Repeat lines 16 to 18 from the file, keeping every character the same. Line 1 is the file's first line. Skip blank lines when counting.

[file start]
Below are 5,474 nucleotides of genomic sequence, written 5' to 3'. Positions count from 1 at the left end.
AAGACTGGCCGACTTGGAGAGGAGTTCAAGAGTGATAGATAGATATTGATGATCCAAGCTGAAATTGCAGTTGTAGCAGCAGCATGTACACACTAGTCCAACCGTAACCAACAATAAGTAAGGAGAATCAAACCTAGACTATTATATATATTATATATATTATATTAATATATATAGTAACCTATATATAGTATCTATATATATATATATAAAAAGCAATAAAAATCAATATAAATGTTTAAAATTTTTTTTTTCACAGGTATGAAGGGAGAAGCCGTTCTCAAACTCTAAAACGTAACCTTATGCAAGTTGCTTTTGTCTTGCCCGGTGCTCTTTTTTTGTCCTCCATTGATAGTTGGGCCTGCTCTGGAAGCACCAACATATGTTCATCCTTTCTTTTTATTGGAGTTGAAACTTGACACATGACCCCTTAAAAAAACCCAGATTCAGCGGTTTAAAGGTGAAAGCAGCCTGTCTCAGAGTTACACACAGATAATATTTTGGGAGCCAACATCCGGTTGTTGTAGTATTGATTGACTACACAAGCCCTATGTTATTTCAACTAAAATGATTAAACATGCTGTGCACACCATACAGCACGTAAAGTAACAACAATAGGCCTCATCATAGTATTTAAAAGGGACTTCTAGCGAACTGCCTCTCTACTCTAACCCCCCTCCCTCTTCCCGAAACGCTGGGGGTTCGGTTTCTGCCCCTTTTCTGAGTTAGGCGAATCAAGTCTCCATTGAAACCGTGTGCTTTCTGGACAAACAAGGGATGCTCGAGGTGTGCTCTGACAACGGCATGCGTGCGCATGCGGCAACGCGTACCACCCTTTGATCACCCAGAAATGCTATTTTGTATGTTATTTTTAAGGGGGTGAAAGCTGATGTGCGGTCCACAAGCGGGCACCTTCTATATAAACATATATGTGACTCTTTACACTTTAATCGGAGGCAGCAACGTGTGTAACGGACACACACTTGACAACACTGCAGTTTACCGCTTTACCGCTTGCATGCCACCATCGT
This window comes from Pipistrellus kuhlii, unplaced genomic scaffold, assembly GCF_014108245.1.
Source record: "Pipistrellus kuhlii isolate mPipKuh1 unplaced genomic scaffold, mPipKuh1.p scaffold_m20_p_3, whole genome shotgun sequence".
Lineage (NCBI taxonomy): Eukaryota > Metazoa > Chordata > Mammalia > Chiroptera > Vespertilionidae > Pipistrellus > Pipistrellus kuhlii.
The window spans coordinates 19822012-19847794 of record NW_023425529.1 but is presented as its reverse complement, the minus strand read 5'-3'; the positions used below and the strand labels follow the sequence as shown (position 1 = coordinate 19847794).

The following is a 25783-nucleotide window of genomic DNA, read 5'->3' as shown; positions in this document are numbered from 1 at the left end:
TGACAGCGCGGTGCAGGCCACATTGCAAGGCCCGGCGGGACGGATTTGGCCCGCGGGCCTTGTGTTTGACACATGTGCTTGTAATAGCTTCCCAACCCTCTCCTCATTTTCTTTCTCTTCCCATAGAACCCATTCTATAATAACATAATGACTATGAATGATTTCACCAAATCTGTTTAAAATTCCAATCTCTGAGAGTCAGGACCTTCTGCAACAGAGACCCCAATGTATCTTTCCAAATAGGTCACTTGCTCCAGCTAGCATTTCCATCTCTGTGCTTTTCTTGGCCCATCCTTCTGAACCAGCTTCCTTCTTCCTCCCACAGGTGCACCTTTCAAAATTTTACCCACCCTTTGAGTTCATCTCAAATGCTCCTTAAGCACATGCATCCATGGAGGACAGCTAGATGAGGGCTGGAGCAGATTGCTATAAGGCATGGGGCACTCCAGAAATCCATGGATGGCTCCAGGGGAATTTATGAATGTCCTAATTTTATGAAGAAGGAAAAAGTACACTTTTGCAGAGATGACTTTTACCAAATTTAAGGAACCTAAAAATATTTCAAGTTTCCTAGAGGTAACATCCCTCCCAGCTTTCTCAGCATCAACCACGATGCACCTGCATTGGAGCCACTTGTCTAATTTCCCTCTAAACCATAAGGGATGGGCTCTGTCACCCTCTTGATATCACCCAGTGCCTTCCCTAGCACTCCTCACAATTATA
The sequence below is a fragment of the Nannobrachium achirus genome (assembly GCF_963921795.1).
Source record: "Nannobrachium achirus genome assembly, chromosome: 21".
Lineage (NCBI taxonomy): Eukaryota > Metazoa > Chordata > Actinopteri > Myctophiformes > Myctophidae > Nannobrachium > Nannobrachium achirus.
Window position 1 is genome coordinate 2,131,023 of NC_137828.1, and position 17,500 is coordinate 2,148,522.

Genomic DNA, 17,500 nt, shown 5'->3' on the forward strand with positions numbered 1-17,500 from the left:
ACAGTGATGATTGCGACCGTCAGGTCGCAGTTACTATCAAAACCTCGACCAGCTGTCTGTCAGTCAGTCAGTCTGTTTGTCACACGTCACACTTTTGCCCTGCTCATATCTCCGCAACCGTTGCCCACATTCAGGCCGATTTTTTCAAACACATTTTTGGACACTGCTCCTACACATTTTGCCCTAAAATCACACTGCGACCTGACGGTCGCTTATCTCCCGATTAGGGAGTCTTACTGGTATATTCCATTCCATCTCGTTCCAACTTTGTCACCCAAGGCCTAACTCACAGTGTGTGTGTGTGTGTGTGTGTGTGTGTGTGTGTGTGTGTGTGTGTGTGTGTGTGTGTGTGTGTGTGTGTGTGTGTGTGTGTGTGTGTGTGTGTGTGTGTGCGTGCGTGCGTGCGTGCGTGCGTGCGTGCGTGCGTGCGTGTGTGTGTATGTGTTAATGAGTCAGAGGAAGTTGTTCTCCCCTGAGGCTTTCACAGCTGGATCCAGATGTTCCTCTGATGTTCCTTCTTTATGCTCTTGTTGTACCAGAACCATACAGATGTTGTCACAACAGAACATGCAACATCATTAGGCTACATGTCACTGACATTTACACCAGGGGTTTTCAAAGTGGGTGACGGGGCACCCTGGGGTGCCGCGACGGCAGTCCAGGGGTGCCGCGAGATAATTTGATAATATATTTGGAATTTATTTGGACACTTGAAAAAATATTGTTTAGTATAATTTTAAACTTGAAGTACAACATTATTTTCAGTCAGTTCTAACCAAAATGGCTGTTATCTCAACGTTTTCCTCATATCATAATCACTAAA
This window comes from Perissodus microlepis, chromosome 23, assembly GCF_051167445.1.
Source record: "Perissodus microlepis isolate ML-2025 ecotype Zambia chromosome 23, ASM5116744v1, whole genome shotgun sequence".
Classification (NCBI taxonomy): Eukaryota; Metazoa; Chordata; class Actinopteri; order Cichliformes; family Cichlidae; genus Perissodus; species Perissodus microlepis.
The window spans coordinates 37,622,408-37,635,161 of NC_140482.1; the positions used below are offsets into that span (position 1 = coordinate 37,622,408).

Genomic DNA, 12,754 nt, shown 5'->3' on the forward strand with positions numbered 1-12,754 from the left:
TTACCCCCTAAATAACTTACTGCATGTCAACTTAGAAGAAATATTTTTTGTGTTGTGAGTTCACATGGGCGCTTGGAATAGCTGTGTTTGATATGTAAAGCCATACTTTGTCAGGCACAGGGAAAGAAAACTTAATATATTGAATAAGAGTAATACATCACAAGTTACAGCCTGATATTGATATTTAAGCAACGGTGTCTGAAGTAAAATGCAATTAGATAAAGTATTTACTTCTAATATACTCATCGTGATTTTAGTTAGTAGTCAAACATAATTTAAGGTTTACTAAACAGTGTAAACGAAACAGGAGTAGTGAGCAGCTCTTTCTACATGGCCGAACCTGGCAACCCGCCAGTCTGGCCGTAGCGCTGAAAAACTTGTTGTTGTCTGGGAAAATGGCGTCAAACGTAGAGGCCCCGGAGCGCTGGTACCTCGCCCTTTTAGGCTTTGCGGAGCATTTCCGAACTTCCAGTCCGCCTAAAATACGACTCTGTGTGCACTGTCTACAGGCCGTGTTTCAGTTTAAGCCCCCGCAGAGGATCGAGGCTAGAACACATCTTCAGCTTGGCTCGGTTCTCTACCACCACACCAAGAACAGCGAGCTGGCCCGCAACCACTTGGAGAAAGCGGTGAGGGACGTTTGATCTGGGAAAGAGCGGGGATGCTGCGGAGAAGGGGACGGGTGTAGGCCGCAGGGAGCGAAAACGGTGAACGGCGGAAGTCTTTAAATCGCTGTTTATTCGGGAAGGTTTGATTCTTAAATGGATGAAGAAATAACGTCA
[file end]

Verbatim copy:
Source record: "Perissodus microlepis isolate ML-2025 ecotype Zambia chromosome 23, ASM5116744v1, whole genome shotgun sequence".
Classification (NCBI taxonomy): Eukaryota; Metazoa; Chordata; class Actinopteri; order Cichliformes; family Cichlidae; genus Perissodus; species Perissodus microlepis.
The window spans coordinates 37,622,408-37,635,161 of NC_140482.1; the positions used below are offsets into that span (position 1 = coordinate 37,622,408).